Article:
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Hispanic American Historical Review (1973) 53 (3): 539–540.
Published: 01 August 1973
...Richard W. Wilkie The Rape of the Peasantry: Latin America’s Landholding System . By Feder Ernest . Garden City, New York , 1971 . Doubleday and Company . Tables. Glossary. Index . Pp. xiv , 304 . Paper. $2.50 . Copyright 1973 by Duke University Press 1973 It has often...
Hispanic American Historical Review (1974) 54 (1): 48–71.
Published: 01 February 1974
... to be fully profitable, the new properties had to be acquired at something near the prevailing prerailroad prices. Two methods were in fact employed to gain control of additional lands. The first method, usurpation, sometimes involved the Reform Laws which required alienation of Indian communal landholdings...
Hispanic American Historical Review (1974) 54 (2): 382–386.
Published: 01 May 1974
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Hispanic American Historical Review (1928) 8 (4): 449–495.
Published: 01 November 1928
Hispanic American Historical Review (1974) 54 (3): 387–413.
Published: 01 August 1974
... University Press 1974 With good reason, great landed estates hold the attention of many students of modern Latin America. Landholding in wide areas of the subcontinent to the south is inseparable from latifundios . Great estates were especially conspicuous in the century after Independence, often...
Hispanic American Historical Review (1988) 68 (3): 601–602.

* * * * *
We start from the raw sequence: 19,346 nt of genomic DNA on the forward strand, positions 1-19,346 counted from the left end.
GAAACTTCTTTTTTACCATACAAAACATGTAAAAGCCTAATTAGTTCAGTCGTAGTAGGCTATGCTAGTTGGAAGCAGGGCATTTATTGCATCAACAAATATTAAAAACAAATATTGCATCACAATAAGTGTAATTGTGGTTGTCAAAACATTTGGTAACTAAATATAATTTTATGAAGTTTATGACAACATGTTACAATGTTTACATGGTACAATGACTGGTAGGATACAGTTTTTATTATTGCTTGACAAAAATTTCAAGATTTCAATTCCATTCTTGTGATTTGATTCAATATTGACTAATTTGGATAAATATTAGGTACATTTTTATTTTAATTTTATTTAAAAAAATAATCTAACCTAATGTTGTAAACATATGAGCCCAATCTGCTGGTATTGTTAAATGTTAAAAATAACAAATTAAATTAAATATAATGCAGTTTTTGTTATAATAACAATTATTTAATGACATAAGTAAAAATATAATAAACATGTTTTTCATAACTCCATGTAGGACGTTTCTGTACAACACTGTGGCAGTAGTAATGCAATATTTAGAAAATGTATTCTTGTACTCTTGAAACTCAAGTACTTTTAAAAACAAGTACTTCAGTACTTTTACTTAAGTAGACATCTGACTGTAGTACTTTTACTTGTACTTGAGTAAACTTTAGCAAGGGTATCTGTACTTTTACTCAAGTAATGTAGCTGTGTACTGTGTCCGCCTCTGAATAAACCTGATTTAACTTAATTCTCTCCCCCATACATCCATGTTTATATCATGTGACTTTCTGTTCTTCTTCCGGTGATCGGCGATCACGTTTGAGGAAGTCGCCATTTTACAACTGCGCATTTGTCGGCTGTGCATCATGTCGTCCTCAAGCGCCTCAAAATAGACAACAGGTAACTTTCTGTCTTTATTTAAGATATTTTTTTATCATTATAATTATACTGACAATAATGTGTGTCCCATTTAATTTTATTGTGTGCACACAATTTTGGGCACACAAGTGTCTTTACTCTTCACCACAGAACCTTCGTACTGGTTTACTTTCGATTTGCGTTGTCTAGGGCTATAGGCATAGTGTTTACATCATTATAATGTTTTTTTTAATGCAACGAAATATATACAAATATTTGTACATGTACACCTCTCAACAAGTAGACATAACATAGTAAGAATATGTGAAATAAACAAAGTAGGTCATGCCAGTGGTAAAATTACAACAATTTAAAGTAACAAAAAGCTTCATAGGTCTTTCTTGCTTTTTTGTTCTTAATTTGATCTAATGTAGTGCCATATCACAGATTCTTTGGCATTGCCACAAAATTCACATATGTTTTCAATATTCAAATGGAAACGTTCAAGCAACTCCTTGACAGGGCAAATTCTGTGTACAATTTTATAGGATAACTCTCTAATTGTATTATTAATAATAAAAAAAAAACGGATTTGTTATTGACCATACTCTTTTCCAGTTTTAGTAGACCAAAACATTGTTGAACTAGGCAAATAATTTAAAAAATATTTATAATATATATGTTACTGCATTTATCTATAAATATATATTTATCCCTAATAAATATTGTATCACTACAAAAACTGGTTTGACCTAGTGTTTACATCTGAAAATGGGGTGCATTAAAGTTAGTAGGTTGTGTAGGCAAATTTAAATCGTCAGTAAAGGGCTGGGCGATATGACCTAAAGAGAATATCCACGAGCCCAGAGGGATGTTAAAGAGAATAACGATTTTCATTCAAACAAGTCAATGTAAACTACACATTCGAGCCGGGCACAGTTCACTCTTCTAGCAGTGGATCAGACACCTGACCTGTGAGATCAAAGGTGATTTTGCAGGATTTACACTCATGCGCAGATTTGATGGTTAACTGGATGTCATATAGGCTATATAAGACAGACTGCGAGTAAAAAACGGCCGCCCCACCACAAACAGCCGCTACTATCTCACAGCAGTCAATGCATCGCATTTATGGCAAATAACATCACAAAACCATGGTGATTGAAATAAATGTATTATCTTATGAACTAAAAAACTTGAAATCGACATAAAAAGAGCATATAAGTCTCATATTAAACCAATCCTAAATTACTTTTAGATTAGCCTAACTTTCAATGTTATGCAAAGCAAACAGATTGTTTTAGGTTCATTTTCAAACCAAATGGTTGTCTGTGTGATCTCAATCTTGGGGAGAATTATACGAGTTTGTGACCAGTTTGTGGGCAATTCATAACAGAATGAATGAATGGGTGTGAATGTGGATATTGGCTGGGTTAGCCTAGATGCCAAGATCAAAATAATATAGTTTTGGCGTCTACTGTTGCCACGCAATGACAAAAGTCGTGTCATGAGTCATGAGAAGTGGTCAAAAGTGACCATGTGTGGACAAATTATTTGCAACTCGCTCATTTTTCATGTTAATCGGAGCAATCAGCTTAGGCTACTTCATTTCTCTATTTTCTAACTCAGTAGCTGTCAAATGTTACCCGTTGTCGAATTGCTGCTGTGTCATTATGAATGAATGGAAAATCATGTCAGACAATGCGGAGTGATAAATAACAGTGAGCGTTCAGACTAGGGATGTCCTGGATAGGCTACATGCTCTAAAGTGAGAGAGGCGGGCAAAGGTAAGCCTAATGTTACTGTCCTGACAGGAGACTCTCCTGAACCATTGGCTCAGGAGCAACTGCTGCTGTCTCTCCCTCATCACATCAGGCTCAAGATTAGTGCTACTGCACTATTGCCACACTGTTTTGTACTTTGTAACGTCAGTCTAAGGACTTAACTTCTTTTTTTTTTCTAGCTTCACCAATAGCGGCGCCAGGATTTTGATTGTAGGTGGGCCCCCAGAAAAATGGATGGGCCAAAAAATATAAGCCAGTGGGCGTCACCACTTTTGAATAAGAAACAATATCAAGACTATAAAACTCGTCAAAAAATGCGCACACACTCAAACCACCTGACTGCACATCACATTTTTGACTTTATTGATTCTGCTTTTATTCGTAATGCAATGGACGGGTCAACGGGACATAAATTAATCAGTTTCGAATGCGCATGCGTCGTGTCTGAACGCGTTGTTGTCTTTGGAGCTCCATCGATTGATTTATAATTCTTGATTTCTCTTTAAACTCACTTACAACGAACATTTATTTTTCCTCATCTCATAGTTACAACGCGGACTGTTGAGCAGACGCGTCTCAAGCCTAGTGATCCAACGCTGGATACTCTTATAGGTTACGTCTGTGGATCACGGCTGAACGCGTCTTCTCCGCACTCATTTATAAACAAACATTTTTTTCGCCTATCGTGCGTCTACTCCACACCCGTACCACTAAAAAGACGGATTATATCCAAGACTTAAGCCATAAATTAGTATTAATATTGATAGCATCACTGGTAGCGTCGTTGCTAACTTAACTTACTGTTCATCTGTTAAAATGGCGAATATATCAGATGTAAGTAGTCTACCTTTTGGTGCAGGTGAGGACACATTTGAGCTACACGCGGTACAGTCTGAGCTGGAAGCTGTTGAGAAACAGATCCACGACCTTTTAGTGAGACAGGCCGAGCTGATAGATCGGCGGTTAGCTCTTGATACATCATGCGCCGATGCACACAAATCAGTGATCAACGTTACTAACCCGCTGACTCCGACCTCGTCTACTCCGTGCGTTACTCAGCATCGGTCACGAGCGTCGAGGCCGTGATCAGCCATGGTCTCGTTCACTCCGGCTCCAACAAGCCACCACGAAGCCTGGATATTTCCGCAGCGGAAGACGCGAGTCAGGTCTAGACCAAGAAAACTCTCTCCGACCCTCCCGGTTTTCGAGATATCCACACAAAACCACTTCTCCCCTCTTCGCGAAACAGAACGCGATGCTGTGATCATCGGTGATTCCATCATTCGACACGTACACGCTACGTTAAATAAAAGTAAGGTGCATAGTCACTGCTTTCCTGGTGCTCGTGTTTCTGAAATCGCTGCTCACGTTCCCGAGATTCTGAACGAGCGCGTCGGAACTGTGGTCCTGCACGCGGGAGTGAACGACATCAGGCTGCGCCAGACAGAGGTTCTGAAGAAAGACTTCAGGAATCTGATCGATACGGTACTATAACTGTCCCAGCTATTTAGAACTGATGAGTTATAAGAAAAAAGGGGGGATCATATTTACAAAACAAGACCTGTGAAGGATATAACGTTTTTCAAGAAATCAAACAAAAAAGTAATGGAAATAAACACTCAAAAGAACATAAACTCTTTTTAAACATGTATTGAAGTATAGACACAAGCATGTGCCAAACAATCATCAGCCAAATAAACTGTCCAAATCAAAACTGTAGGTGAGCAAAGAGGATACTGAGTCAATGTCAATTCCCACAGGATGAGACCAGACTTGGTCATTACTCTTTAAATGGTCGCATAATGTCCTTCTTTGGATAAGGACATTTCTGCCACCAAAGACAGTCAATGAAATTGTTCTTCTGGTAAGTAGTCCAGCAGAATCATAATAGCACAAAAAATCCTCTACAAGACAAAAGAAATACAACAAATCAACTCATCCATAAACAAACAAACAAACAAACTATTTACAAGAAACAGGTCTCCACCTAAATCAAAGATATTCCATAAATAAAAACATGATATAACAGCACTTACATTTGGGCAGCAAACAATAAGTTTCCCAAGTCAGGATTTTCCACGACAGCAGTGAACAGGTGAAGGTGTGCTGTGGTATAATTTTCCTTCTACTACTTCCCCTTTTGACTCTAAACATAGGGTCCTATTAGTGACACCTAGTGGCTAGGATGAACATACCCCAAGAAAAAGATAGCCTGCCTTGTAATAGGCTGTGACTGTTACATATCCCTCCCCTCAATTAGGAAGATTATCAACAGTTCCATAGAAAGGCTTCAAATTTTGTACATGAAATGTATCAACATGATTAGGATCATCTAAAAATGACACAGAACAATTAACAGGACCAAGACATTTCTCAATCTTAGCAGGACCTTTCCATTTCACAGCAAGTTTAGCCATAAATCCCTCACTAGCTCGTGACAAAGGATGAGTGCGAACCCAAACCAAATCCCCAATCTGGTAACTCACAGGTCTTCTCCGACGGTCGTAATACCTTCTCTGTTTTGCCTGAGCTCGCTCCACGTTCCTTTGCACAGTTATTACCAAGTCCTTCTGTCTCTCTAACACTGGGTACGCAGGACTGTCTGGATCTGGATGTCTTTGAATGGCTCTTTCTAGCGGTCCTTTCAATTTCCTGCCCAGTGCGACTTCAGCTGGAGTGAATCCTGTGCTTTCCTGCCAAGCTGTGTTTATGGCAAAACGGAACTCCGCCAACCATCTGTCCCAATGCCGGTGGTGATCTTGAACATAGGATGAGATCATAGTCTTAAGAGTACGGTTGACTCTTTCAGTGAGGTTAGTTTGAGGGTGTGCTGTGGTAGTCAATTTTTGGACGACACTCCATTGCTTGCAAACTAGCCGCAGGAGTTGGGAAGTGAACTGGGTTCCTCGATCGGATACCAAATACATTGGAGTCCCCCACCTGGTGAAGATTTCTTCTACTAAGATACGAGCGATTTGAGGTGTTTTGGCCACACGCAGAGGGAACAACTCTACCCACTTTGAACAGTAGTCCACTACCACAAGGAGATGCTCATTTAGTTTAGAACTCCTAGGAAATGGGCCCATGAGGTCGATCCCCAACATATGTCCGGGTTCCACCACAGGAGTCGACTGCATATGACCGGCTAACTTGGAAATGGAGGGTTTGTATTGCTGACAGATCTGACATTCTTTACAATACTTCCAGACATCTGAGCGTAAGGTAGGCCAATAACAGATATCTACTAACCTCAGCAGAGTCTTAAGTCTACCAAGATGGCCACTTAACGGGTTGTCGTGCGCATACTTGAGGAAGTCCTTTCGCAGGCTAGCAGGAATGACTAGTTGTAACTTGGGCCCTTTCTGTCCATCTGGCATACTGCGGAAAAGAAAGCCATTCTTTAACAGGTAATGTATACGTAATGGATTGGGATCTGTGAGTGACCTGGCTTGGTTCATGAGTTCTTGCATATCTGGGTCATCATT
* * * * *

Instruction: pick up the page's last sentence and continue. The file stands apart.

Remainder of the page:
Published: 01 August 1988
... crisis in the sector at the transition to a petroleum-based economy in the late 1920s. Carvallo is more interested in the actual mode of production. Both authors note that cattle ranching was characterized by extensive landholdings, slow modernization (in terms of fencing, artificial pastures...
Hispanic American Historical Review (1973) 53 (3): 502–504.
Published: 01 August 1973
... are that: Among the Indians, caciques and communities in Oaxaca retained considerable land throughout the colonial period; principales lost lands and socio-political position to macehuales , caciques and communities; and mayeques disappeared. Indian landholdings were not limited to mountain strips...
Hispanic American Historical Review (2019) 99 (4): 777–779.
Published: 01 November 2019
... southwestern coast, saw the largest concentration of American colonists in Cuba, who flocked to the isle to purchase land in the wake of the US occupation in 1898 and the Platt Amendment. Similar to the origin of most of the other American colonies in Cuba, US-based landholding companies, formed...
Hispanic American Historical Review (2012) 92 (2): 339–340.
Published: 01 May 2012
... governing the application of the rule of law over landholdings in the colony. The Spanish Crown had begun to authorize the allocation of land to Spanish colonists, beginning with early land grants from the hand of Cortés. Yet these grants inevitably conflicted with native groups’ claims over the same land...
Hispanic American Historical Review (1990) 70 (4): 579–608.
Published: 01 November 1990
... to Fomento about the federal judges who supervised the surveys, saying they favored local landholders. 39 ATN, DUR 1.71/20, 1.71/24, 113070, 113062, passim. 30 Only for post-1900 Sinaloa was an effort made to compare total surveys to surveys in which opposition was expressed. Table V...
Hispanic American Historical Review (1984) 64 (3): 574–575.
Published: 01 August 1984
... America was basically “pre-capitalist,” its economy and society being based on the conquest, with its origins in the medieval Iberian peninsula. That system of large landholdings was “coopted” after independence by the growth in dominance of the rural landholding group, which was tied to exports...